Eagle Valley, Nevada
The last time Fancy Holleday robbed a train, she did it in her bloomers.
On that singular occasion, she’d had only one hired gun to distract from his duties. Tonight, the train carried a railroad detective and a deputy U.S. marshal. As skilled as she was at disposing of lawmen, even she had to admit she had limitations.
Fancy scowled, careful to hide her tapping boot beneath her skirts. She’d made the unfortunate decision to concentrate her charm on the marshal, since she’d reasoned that a federal tin-star could do her mission more damage than the detective. Cord Rawlins, however, had barely glanced her way. Now her time was running out.
Perhaps the Texican had grown too fond of this horse, she thought uncharitably. How else might she explain his indifference? Other men positively drooled over her lavender eyes and bulging bustline; Marshal Rawlins acted as if beautiful women were as common as fleas on dogs. She had half a mind to plop down on his lap to see for herself if he were bull or steer.
She smirked at the thought — until she heard the clock chime the quarter hour. Her heart lurched. Only 15 minutes remained before the other outlaws boarded. Only 15 minutes were left to prove to her Spanish lover that she was still valuable to him, in spite of her 25 years.
Damn that Marshal Rawlins. Did she have to look like a beefsteak to interest the man?
Gazing past the scurrying waiters with their trays of crystal and gleaming silver, she glared once more at Rawlins. He had made a face at the menu’s exotic selection of blue-winged teal and had specially ordered beef. His suffering waiter had been sent back twice with orders to “burn” the steak. Now Rawlins was shoveling beans down his gullet with a slab of cornbread.
Fancy sniffed. As far as she could see, Rawlins’s badge was the only thing that distinguished him from a cowpoke. She supposed she had expected more from a federal tin-star. Foolish of her, really. She had yet to meet a lawman whom she could respect. The ones in San Francisco all seemed to be more crooked than she was. That was why she never had qualms about drugging them when they interfered with her lover’s casino business. The way she saw it, laudanum was a far kinder fate than anything Diego might have planned.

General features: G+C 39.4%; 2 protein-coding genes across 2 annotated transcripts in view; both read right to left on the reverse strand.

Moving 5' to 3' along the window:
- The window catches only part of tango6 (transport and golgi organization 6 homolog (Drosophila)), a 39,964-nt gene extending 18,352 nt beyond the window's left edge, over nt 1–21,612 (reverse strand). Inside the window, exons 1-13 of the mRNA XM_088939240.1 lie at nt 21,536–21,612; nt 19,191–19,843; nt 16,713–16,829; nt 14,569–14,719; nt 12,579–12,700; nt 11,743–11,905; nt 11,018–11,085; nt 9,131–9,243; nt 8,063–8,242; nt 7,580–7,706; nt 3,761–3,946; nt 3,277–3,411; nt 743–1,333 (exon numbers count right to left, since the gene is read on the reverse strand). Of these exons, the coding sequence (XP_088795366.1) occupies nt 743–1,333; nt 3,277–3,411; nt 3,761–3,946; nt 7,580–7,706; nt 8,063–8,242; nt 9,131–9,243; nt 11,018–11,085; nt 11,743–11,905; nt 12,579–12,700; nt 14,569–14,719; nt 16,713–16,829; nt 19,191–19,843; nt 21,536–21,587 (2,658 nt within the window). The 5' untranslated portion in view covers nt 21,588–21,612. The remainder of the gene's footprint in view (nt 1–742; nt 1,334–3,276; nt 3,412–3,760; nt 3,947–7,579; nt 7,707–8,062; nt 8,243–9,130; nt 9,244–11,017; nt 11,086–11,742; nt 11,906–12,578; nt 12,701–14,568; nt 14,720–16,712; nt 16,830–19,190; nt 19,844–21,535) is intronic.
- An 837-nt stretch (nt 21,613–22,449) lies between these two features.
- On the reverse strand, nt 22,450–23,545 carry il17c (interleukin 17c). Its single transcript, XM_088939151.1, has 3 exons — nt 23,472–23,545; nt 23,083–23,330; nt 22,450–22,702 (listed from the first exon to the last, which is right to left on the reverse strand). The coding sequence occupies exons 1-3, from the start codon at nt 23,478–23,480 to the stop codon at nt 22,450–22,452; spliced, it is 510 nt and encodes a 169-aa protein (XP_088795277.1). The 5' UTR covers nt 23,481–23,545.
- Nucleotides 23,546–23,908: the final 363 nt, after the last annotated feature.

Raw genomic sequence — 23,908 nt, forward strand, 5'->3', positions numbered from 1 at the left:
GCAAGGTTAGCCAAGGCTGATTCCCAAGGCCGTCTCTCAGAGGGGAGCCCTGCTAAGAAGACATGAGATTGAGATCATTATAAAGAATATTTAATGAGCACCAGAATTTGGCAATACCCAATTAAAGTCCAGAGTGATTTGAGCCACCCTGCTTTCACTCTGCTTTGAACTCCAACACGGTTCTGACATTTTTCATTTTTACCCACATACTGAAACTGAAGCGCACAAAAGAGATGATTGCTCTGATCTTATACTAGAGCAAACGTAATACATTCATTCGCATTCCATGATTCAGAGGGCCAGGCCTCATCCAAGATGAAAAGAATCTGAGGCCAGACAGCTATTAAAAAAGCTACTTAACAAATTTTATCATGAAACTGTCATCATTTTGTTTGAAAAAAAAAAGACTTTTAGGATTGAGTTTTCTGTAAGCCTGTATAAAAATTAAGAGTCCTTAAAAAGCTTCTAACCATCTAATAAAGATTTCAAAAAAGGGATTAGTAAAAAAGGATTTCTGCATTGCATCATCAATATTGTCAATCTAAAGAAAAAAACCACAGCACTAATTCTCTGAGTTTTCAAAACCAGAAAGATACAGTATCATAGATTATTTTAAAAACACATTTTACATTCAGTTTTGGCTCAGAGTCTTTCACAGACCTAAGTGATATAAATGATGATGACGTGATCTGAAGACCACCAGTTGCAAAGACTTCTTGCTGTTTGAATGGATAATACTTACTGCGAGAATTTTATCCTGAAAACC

But Rawlins, of course, was oblivious to the favor she’d tried to do him. He had refused to sneak off with her to the sleeping car, and he had declined her invitation to dine. Now, short of cracking open his skull in full view of a dozen witnesses, she didn’t see how she could possibly render him unconscious before Diego’s thugs derailed the train.
Diego Santana, so help me God, this is the last time I will ever participate in one of your heists.
She winced inwardly as she remembered their last job, when she had to strip to her underclothes before the laudanum finally took effect on the railroad detective. Her gun hand quaking as much from cold as from guilt, she had herded the pajama-clad passengers from the sleeping car to the snow, where Diego had looted and ridiculed them.
She had hoped then, as she did now, that Diego would come to appreciate her loyalty and that, finally, he would ask her to marry him. Although she and Diego had had their differences of late, tonight he was counting on her to crack the safe in the express car. He had given her another chance, thank God, even though he’d been furious with her for begging him to forget his dreams of a counterfeiting empire. Arguing with him had proven useless, so she had finally swallowed her misgivings and agreed to help him accumulate the kind of wealth he would need to control the Barbary Coast. Although she didn’t share his new fondness for armed robbery, she loved him. That would have to see her through this ordeal.
Uh-oh. Fancy’s heart tripped. Marshal Rawlins was on his feet. He was heading for the door! If she bungled this job, Diego might send her back to the whorehouse! She would never see an altar, then.
There was only one thing left to do: make a scene. Hadn’t Diego always said that scene-making was her second-greatest talent?
With theatrics worthy of the great Laura Keene, Fancy bounded to her feet, swept the china from her table, and loosed an ear-splitting shriek.
“You cad!” she exclaimed, looming over the innocuous-looking gentleman who sat behind her.
Until that moment, her neighbor had been staring dreamily out the window at the starlight and pines rushing by. Now he turned, blinking owl-like at her through thick, round glasses. Only then did Fancy notice his black frock coat and starched white linen collar. She nearly groaned aloud. Her mark was a preacher! Why in God’s name had she let herself be seated next to a preacher? Convincing Rawlins that this worm of a creature had tried to fondle her would demand the performance of a lifetime.
She let her forefinger shake as she leveled it at the cleric. “Loathsome man. Never in my life have I been so . . . so vilified! And you, a pillar of the church. Have you no conscience? No shame?”
The parson had yet to recover his wits, and Fancy glanced hopefully at Rawlins. The marshal looked like he was about to yawn – or worse, to continue on his way. She battled a wave of panic.
“How dare you hide your depraved, disgusting behavior behind the trappings of your office!” She flared her nostrils at the
“My dear young woman, I think you must have mistaken –”
“Charlatan!” She filled her lungs until her breasts nearly spilled from her artfully rigged corset. “You lie! You would have these good people questioning my integrity. Marshal!” Her bellow rattled the windows and caused at least one passenger to douse his lap with turtle soup. “Arrest this man!”
(Continued on page 2)